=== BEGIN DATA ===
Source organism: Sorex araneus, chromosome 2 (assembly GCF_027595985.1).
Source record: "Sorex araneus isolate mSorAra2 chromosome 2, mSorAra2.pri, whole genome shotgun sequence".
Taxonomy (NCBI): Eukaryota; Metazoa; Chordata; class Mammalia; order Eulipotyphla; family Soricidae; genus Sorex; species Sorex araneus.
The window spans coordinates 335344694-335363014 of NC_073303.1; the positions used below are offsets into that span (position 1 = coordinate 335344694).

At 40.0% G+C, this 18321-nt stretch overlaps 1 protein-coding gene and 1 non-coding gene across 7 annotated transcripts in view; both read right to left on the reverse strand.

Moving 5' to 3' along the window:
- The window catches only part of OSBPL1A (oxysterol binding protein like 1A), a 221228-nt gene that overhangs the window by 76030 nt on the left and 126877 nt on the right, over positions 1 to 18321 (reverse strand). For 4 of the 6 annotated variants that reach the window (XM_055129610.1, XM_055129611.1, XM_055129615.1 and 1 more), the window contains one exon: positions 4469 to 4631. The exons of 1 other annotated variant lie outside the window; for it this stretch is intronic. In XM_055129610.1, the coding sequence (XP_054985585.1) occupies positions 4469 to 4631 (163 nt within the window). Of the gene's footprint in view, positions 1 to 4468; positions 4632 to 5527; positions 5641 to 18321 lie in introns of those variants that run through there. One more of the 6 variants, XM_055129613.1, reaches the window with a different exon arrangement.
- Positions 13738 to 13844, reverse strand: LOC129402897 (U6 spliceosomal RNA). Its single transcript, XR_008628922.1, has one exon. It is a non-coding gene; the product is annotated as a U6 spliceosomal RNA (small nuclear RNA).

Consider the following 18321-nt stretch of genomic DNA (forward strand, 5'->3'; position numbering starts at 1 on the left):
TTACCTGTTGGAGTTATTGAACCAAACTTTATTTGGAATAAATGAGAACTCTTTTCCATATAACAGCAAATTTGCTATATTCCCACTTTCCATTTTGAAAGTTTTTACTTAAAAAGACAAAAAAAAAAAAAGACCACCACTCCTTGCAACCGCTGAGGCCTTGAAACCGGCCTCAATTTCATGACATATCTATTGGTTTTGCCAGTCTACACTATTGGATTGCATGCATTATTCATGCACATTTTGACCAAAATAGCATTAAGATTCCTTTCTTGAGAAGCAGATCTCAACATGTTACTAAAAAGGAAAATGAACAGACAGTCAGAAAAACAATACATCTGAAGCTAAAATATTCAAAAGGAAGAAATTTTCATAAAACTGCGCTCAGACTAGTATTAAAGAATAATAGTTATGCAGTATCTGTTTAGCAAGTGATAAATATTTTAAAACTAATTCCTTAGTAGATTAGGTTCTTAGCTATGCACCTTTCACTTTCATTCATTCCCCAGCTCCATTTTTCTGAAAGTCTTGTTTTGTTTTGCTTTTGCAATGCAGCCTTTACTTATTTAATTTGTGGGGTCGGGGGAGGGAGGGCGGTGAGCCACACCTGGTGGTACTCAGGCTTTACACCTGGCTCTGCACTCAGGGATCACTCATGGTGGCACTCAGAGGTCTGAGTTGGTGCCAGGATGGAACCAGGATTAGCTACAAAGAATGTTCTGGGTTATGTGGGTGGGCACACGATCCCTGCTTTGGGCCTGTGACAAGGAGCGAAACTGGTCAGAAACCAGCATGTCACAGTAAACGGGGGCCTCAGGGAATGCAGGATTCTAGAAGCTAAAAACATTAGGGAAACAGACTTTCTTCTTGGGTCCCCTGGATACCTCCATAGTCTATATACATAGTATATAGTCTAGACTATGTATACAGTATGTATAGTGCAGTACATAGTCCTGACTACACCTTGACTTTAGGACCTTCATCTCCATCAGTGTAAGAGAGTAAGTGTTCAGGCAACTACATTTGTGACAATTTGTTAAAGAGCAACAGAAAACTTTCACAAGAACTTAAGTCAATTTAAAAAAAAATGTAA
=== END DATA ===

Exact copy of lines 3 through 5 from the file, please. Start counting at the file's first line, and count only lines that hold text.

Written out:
Taxonomy (NCBI): Eukaryota; Metazoa; Chordata; class Mammalia; order Eulipotyphla; family Soricidae; genus Sorex; species Sorex araneus.
The window spans coordinates 335344694-335363014 of NC_073303.1; the positions used below are offsets into that span (position 1 = coordinate 335344694).

At 40.0% G+C, this 18321-nt stretch overlaps 1 protein-coding gene and 1 non-coding gene across 7 annotated transcripts in view; both read right to left on the reverse strand.